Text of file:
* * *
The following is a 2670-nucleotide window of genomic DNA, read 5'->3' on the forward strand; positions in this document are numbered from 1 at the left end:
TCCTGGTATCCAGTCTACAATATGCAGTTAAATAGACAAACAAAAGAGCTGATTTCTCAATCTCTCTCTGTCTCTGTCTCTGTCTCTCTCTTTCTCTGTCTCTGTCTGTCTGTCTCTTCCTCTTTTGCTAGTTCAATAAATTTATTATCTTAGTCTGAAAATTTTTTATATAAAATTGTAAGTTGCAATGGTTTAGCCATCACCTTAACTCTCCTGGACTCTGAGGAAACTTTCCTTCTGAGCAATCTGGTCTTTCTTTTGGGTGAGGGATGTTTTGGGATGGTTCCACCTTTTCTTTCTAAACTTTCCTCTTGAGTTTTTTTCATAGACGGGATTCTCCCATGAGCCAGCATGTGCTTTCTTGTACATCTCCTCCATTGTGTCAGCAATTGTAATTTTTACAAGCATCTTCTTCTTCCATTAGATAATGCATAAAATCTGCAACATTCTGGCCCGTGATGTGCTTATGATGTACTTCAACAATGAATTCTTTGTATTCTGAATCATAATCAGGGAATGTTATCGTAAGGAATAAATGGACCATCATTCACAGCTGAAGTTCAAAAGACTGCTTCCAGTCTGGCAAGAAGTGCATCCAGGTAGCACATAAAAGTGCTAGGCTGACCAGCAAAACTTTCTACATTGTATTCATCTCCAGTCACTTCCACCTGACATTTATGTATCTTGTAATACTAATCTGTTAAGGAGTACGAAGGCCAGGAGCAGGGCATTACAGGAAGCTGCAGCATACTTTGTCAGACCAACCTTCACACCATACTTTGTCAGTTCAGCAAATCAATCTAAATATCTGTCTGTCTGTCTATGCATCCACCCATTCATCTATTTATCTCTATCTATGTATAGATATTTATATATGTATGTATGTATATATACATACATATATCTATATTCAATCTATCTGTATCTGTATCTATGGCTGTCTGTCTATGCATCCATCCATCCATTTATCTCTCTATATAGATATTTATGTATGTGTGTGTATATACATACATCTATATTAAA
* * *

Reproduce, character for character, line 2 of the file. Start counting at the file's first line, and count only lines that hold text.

TCCTGGTATCCAGTCTACAATATGCAGTTAAATAGACAAACAAAAGAGCTGATTTCTCAATCTCTCTCTGTCTCTGTCTCTGTCTCTCTCTTTCTCTGTCTCTGTCTGTCTGTCTCTTCCTCTTTTGCTAGTTCAATAAATTTATTATCTTAGTCTGAAAATTTTTTATATAAAATTGTAAGTTGCAATGGTTTAGCCATCACCTTAACTCTCCTGGACTCTGAGGAAACTTTCCTTCTGAGCAATCTGGTCTTTCTTTTGGGTGAGGGATGTTTTGGGATGGTTCCACCTTTTCTTTCTAAACTTTCCTCTTGAGTTTTTTTCATAGACGGGATTCTCCCATGAGCCAGCATGTGCTTTCTTGTACATCTCCTCCATTGTGTCAGCAATTGTAATTTTTACAAGCATCTTCTTCTTCCATTAGATAATGCATAAAATCTGCAACATTCTGGCCCGTGATGTGCTTATGATGTACTTCAACAATGAATTCTTTGTATTCTGAATCATAATCAGGGAATGTTATCGTAAGGAATAAATGGACCATCATTCACAGCTGAAGTTCAAAAGACTGCTTCCAGTCTGGCAAGAAGTGCATCCAGGTAGCACATAAAAGTGCTAGGCTGACCAGCAAAACTTTCTACATTGTATTCATCTCCAGTCACTTCCACCTGACATTTATGTATCTTGTAATACTAATCTGTTAAGGAGTACGAAGGCCAGGAGCAGGGCATTACAGGAAGCTGCAGCATACTTTGTCAGACCAACCTTCACACCATACTTTGTCAGTTCAGCAAATCAATCTAAATATCTGTCTGTCTGTCTATGCATCCACCCATTCATCTATTTATCTCTATCTATGTATAGATATTTATATATGTATGTATGTATATATACATACATATATCTATATTCAATCTATCTGTATCTGTATCTATGGCTGTCTGTCTATGCATCCATCCATCCATTTATCTCTCTATATAGATATTTATGTATGTGTGTGTATATACATACATCTATATTAAA